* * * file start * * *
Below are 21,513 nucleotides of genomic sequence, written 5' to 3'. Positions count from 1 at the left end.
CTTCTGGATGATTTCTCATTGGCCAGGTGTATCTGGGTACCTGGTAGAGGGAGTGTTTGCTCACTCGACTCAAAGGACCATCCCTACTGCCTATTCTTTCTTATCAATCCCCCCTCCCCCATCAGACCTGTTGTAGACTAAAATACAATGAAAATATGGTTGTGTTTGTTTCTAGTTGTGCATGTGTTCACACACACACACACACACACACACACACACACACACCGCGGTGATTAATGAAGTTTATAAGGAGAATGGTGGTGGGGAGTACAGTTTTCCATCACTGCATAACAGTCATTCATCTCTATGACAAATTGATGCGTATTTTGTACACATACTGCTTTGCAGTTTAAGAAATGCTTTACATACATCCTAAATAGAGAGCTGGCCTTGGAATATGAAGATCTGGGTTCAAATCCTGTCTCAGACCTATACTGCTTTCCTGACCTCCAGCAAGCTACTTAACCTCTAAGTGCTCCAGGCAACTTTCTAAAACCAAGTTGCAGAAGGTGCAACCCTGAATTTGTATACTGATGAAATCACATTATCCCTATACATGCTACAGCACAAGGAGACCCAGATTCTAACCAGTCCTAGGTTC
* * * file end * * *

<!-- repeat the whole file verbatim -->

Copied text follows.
Below are 21,513 nucleotides of genomic sequence, written 5' to 3'. Positions count from 1 at the left end.
CTTCTGGATGATTTCTCATTGGCCAGGTGTATCTGGGTACCTGGTAGAGGGAGTGTTTGCTCACTCGACTCAAAGGACCATCCCTACTGCCTATTCTTTCTTATCAATCCCCCCTCCCCCATCAGACCTGTTGTAGACTAAAATACAATGAAAATATGGTTGTGTTTGTTTCTAGTTGTGCATGTGTTCACACACACACACACACACACACACACACACACACACCGCGGTGATTAATGAAGTTTATAAGGAGAATGGTGGTGGGGAGTACAGTTTTCCATCACTGCATAACAGTCATTCATCTCTATGACAAATTGATGCGTATTTTGTACACATACTGCTTTGCAGTTTAAGAAATGCTTTACATACATCCTAAATAGAGAGCTGGCCTTGGAATATGAAGATCTGGGTTCAAATCCTGTCTCAGACCTATACTGCTTTCCTGACCTCCAGCAAGCTACTTAACCTCTAAGTGCTCCAGGCAACTTTCTAAAACCAAGTTGCAGAAGGTGCAACCCTGAATTTGTATACTGATGAAATCACATTATCCCTATACATGCTACAGCACAAGGAGACCCAGATTCTAACCAGTCCTAGGTTC